Synopses & Reviews
Here are stories of students from one end of the social spectrum to the other. Jock to loner, academic snob to outcast, Carter explores and shatters the stereotypes behind the relationships, friends, rumors, peer pressure, sports, bullies, and other assorted forms of mental anguish that come with high school.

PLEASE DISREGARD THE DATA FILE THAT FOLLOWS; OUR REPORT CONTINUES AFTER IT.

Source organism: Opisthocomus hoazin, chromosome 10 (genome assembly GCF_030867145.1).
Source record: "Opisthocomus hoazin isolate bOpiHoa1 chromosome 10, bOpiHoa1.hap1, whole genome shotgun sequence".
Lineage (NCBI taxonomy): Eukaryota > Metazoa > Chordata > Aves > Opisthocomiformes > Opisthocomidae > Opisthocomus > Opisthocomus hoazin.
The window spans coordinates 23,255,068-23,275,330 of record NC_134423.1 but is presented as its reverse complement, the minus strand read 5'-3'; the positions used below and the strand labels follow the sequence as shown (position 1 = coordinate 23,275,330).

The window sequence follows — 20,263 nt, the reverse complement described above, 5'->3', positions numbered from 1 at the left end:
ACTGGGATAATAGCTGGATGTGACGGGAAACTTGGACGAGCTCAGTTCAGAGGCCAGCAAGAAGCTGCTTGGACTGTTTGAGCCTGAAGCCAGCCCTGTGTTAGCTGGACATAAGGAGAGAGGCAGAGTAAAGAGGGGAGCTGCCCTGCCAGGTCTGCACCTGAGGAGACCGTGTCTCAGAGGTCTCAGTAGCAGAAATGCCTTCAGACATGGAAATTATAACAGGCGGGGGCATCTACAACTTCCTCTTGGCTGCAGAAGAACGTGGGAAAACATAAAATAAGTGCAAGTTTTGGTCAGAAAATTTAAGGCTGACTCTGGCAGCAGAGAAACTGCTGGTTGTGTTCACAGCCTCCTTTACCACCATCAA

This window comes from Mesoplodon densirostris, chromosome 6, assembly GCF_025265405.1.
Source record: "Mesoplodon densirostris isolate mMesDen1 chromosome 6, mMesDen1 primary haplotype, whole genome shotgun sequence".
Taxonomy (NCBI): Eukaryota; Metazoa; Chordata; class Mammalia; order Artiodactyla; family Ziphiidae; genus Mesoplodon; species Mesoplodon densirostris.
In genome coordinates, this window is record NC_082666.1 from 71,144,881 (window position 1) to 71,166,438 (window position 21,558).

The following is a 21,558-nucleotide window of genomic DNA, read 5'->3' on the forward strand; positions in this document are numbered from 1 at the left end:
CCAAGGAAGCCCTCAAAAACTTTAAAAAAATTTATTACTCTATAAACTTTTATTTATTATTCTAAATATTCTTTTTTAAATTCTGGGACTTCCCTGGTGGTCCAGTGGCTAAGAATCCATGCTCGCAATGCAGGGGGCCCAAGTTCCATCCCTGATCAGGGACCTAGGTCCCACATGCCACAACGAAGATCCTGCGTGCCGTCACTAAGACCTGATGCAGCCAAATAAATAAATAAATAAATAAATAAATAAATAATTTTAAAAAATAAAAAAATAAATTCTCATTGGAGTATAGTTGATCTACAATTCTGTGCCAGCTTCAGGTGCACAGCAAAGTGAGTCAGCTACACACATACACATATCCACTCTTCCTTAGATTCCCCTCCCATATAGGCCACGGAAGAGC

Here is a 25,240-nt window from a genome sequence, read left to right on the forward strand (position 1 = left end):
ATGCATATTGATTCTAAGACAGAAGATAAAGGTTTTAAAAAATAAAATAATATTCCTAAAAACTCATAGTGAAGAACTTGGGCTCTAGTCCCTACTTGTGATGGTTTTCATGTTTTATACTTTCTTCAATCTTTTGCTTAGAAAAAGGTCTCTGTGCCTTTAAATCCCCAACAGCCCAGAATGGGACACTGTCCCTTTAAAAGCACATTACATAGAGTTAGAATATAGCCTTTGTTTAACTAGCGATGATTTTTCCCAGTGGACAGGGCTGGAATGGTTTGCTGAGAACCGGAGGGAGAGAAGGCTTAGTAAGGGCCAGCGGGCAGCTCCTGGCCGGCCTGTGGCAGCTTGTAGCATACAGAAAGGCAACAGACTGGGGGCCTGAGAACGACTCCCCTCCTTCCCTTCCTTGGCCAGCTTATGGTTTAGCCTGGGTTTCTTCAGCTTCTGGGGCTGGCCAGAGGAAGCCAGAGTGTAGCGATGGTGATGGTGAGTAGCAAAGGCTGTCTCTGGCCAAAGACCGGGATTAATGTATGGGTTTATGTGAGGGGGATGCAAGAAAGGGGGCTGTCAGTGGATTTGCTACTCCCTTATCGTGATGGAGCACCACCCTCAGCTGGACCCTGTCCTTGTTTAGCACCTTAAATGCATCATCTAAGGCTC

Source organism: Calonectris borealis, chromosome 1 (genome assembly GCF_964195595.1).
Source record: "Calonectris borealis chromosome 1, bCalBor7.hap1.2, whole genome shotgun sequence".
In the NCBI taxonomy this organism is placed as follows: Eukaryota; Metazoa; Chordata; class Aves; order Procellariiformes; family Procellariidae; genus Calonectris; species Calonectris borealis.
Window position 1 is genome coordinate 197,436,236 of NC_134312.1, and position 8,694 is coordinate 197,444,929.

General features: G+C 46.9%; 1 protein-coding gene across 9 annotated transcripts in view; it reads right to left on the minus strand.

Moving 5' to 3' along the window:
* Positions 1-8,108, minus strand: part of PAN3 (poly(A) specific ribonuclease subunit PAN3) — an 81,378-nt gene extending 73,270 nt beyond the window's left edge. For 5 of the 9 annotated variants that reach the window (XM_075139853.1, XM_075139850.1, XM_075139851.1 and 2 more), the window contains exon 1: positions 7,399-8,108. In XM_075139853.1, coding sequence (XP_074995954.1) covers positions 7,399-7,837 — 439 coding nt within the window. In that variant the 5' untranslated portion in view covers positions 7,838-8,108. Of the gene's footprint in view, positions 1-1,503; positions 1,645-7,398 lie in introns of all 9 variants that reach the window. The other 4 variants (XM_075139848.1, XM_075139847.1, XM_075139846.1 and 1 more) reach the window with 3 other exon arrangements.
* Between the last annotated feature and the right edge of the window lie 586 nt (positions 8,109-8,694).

"Carter's (Crescent Moon) loosely connected short stories follow the on- and off-the-field travails of some members of the Argyle West high school football team (in Wisconsin), and the girls who love them. Tight end Kenneth Bauer and his girlfriend, Sarah, who edits the Purple Cow Literary Magazine, appear in several stories and are upstanding students, but even those less likely to succeed get their day in the sun here: 'Big Chicago,' a tough-looking transfer student stands up to bullies picking on an autistic teen and, as a result, finds he's valued for more than just his blocking abilities. Mouthy feminist Shauna, who loudly decries the sexist tradition of players signalling their 'chosen female' by leaving their practice jersey on the girl's desk on game day, comes around when good guy Lenny leaves his jersey on her desk. Even the teachers come off as caring and conscientious. (The only irredeemable character, in fact, is the quarterback, whose fatal flaw is egocentrism.) There are no drugs in this school, the violence is restricted to knocking heads together on the field, and the sex limited to necking. The quaint and gently humorous goings-on makes these stories appropriate for even young middle schoolers as, despite the title, the thread that ties these stories together is neither love nor football but doing the right thing. Argyle High emerges as a safe, friendly and mostly fun place to go to school. Ages 12-up. (July)" Publishers Weekly (Copyright Reed Business Information, Inc.)